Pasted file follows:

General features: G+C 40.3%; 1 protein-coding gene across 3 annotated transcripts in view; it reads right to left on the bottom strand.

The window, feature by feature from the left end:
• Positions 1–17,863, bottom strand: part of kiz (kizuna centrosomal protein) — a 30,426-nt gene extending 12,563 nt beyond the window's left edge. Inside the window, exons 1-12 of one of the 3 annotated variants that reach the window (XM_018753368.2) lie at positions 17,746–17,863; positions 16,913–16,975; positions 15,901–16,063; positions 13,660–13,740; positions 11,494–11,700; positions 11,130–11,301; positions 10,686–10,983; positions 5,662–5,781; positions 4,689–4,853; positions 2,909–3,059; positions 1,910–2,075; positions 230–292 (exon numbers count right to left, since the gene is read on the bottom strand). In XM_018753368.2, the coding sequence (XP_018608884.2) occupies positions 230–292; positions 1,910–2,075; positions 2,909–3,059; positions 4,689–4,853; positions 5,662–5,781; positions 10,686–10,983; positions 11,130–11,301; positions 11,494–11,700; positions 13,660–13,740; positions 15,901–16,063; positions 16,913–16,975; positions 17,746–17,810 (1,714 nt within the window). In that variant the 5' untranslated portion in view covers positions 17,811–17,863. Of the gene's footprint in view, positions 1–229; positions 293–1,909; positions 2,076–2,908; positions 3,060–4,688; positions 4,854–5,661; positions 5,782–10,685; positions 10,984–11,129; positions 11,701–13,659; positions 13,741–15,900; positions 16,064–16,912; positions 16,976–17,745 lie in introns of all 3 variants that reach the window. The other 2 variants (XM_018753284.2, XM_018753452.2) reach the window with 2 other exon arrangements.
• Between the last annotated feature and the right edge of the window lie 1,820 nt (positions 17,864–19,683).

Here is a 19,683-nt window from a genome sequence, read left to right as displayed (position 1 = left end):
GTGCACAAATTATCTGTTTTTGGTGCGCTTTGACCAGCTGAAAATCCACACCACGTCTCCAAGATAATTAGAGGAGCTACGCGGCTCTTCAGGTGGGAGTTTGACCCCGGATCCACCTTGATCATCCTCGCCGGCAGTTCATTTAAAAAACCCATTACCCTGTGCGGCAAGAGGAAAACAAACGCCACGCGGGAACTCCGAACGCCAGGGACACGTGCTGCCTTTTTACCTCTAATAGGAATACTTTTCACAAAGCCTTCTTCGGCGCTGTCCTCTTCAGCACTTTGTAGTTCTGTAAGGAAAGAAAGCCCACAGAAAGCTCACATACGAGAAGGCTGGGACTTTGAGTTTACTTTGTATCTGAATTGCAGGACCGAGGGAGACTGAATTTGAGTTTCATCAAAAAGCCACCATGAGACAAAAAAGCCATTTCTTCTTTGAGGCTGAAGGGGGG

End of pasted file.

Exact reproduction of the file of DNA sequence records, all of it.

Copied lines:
General features: G+C 40.3%; 1 protein-coding gene across 3 annotated transcripts in view; it reads right to left on the bottom strand.

The window, feature by feature from the left end:
• Positions 1–17,863, bottom strand: part of kiz (kizuna centrosomal protein) — a 30,426-nt gene extending 12,563 nt beyond the window's left edge. Inside the window, exons 1-12 of one of the 3 annotated variants that reach the window (XM_018753368.2) lie at positions 17,746–17,863; positions 16,913–16,975; positions 15,901–16,063; positions 13,660–13,740; positions 11,494–11,700; positions 11,130–11,301; positions 10,686–10,983; positions 5,662–5,781; positions 4,689–4,853; positions 2,909–3,059; positions 1,910–2,075; positions 230–292 (exon numbers count right to left, since the gene is read on the bottom strand). In XM_018753368.2, the coding sequence (XP_018608884.2) occupies positions 230–292; positions 1,910–2,075; positions 2,909–3,059; positions 4,689–4,853; positions 5,662–5,781; positions 10,686–10,983; positions 11,130–11,301; positions 11,494–11,700; positions 13,660–13,740; positions 15,901–16,063; positions 16,913–16,975; positions 17,746–17,810 (1,714 nt within the window). In that variant the 5' untranslated portion in view covers positions 17,811–17,863. Of the gene's footprint in view, positions 1–229; positions 293–1,909; positions 2,076–2,908; positions 3,060–4,688; positions 4,854–5,661; positions 5,782–10,685; positions 10,984–11,129; positions 11,701–13,659; positions 13,741–15,900; positions 16,064–16,912; positions 16,976–17,745 lie in introns of all 3 variants that reach the window. The other 2 variants (XM_018753284.2, XM_018753452.2) reach the window with 2 other exon arrangements.
• Between the last annotated feature and the right edge of the window lie 1,820 nt (positions 17,864–19,683).

Here is a 19,683-nt window from a genome sequence, read left to right as displayed (position 1 = left end):
GTGCACAAATTATCTGTTTTTGGTGCGCTTTGACCAGCTGAAAATCCACACCACGTCTCCAAGATAATTAGAGGAGCTACGCGGCTCTTCAGGTGGGAGTTTGACCCCGGATCCACCTTGATCATCCTCGCCGGCAGTTCATTTAAAAAACCCATTACCCTGTGCGGCAAGAGGAAAACAAACGCCACGCGGGAACTCCGAACGCCAGGGACACGTGCTGCCTTTTTACCTCTAATAGGAATACTTTTCACAAAGCCTTCTTCGGCGCTGTCCTCTTCAGCACTTTGTAGTTCTGTAAGGAAAGAAAGCCCACAGAAAGCTCACATACGAGAAGGCTGGGACTTTGAGTTTACTTTGTATCTGAATTGCAGGACCGAGGGAGACTGAATTTGAGTTTCATCAAAAAGCCACCATGAGACAAAAAAGCCATTTCTTCTTTGAGGCTGAAGGGGGG